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Autism Res. 2020 Jan 27. doi: 10.1002/aur.2268. [Epub ahead of print]

Identifying Language and Cognitive Profiles in Children With ASD via a Cluster Analysis Exploration: Implications for the New ICD-11.

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UMR 1253, Imagery and Brain (iBrain), Université de Tours, Inserm, Tours, France.
Department of Psychology, University of Milano-Bicocca, Milan, Italy.
Laboratoire d'Informatique Fondamentale et Appliquée de Tours(LIFAT - EA 6300), Tours, France.


The new version of the International Classification of Diseases (ICD-11) mentions the existence of four different profiles in the verbal part of the Autism Spectrum Disorder (ASD), describing them as combinations of either spared or impaired functional language and intellectual abilities. The aim of the present study was to put ASD heterogeneity to the forefront by exploring whether clear profiles related to language and intellectual abilities emerge when investigation is extended to the entire spectrum, focusing on verbal children. Our study proposed a systematic investigation of both language (specifically, structural language abilities) and intellectual abilities (specifically, nonverbal cognitive abilities) in 51 6- to 12-year-old verbal children with ASD based on explicitly motivated measures. For structural language abilities, sentence repetition and nonword repetition tasks were selected; for nonverbal cognitive abilities, we chose Raven's Progressive Matrices, as well as Matrix Reasoning and Block Design from the Wechsler Scales. An integrative approach based on cluster analyses revealed five distinct profiles. Among these five profiles, all four logically possible combinations of structural language and nonverbal abilities mentioned in the ICD-11 were detected. Three profiles emerged among children with normal language abilities and two emerged among language-impaired children. Crucially, the existence of discrepant profiles of abilities suggests that children with ASD can display impaired language in presence of spared nonverbal intelligence or spared language in the presence of impaired nonverbal intelligence, reinforcing the hypothesis of the existence of a separate language module in the brain. LAY SUMMARY: The present work put Autism Spectrum Disorder heterogeneity to the forefront by exploring whether clear profiles related to language and cognitive abilities emerge when investigation is extended to the entire spectrum (focusing on verbal children). The use of explicitly motivated measures of both language and cognitive abilities and of an unsupervised machine learning approach, the cluster analysis, (a) confirmed the existence of all four logically possible profiles evoked in the new ICD-11, (b) evoked the existence of (at least) a fifth profile of language/cognitive abilities, and (c) reinforced the hypothesis of a language module in the brain. © 2020 International Society for Autism Research, Wiley Periodicals, Inc.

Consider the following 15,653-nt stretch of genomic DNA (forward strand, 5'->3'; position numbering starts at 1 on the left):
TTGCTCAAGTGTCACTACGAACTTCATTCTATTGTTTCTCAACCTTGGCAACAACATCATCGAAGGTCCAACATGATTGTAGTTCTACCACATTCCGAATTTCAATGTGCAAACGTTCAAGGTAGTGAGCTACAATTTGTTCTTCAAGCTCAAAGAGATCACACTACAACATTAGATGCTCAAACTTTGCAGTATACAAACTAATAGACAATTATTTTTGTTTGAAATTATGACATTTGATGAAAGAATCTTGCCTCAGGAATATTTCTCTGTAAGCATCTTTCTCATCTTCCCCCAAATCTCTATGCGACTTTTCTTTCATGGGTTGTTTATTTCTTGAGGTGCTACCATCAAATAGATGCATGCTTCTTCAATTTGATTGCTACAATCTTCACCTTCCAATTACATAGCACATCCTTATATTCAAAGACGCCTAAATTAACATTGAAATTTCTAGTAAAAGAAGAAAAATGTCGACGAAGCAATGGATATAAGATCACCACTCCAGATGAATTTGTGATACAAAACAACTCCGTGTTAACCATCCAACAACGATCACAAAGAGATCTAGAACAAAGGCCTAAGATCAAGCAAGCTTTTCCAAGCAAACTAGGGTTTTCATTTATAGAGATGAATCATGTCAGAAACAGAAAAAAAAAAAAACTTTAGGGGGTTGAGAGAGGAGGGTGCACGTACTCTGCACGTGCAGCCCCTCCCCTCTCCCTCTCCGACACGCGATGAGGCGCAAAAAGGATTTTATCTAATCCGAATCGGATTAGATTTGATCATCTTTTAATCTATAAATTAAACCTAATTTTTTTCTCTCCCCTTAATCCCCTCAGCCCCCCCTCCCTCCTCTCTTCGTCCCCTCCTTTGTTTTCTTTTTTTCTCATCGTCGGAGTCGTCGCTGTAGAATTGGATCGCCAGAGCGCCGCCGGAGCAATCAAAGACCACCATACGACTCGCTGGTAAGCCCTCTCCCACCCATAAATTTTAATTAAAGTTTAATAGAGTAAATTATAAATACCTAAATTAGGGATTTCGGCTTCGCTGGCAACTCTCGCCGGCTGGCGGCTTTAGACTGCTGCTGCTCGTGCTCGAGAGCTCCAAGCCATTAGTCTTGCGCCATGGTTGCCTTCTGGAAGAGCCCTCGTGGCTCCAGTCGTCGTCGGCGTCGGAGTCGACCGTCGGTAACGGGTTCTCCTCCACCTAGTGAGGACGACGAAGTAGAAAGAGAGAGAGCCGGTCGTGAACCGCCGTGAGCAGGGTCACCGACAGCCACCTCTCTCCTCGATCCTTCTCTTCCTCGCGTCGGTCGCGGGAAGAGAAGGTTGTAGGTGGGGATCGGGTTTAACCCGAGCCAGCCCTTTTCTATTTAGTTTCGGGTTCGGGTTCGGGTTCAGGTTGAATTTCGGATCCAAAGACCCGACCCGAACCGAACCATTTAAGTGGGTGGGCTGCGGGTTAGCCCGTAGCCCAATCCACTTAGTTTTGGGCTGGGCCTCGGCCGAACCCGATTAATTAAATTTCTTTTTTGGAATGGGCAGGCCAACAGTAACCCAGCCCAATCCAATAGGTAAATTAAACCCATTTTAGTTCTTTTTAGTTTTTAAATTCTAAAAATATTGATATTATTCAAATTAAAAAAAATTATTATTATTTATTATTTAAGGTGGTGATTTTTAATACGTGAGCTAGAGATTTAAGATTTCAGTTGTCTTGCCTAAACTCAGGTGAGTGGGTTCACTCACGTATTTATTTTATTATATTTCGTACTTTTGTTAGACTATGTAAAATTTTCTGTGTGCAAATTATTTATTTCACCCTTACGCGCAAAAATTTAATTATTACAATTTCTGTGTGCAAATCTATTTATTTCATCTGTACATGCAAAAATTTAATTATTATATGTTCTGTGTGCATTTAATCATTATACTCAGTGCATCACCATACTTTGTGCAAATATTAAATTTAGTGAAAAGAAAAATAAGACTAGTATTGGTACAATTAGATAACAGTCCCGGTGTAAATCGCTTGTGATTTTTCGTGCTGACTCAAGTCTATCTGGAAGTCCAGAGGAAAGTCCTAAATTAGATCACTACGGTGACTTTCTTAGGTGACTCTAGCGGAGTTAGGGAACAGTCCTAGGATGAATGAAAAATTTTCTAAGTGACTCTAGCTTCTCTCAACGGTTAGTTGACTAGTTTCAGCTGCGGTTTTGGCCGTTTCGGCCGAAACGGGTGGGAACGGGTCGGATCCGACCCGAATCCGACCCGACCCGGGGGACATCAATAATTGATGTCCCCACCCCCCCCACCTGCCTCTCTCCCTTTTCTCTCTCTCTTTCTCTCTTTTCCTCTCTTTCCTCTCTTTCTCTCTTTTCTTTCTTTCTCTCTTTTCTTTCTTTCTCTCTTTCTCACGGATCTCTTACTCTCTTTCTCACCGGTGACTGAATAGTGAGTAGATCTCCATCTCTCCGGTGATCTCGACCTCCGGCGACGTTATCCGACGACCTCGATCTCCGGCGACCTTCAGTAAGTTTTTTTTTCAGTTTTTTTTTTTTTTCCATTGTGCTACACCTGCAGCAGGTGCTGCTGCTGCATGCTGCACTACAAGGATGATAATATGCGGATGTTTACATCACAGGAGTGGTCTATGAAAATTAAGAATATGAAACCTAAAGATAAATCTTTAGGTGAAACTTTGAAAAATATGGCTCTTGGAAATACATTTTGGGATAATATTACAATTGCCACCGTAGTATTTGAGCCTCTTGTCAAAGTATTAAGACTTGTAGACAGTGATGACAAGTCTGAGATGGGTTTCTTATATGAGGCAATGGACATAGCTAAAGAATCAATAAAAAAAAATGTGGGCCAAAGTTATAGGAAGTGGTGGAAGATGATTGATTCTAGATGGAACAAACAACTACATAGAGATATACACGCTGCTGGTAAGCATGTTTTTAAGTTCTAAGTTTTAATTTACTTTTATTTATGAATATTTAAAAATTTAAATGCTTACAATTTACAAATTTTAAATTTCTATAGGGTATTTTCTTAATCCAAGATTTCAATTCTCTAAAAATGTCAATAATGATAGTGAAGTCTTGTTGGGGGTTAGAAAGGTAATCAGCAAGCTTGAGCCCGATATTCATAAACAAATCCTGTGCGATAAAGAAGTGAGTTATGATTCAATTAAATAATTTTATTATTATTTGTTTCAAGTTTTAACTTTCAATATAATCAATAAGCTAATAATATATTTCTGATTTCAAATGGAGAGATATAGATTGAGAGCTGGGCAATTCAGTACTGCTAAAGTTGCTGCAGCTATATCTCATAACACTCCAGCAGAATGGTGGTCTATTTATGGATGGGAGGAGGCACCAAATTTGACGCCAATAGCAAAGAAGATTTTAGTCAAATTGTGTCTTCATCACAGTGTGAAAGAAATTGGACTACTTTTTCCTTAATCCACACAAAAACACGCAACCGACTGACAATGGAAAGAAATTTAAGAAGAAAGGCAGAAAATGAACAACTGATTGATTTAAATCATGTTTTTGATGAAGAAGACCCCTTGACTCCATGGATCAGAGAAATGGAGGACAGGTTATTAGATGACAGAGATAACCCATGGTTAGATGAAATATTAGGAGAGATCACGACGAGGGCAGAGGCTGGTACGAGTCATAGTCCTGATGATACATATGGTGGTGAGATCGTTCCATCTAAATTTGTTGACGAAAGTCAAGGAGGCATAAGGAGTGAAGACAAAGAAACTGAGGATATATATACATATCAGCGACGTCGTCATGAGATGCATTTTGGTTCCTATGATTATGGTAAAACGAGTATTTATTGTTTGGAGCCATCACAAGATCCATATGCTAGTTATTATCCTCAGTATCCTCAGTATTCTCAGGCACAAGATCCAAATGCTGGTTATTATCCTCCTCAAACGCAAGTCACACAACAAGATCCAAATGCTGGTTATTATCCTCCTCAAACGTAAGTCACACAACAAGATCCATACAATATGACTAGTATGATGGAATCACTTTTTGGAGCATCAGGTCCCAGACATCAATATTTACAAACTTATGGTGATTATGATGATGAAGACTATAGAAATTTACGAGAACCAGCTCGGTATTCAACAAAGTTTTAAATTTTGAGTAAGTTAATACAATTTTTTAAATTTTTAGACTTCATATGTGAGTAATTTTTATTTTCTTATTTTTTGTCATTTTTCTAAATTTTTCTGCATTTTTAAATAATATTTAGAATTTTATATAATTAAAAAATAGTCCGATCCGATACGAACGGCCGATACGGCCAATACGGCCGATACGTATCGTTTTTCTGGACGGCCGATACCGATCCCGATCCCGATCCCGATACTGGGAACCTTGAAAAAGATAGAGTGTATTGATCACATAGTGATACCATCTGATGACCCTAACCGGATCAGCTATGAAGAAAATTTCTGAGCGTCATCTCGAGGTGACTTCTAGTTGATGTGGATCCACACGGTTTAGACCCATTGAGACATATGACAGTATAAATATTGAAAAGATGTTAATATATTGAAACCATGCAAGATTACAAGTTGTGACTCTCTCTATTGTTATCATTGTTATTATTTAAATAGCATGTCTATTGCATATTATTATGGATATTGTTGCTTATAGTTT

ASD; ICD-11; cluster analysis; nonverbal cognitive abilities; profiles; structural language


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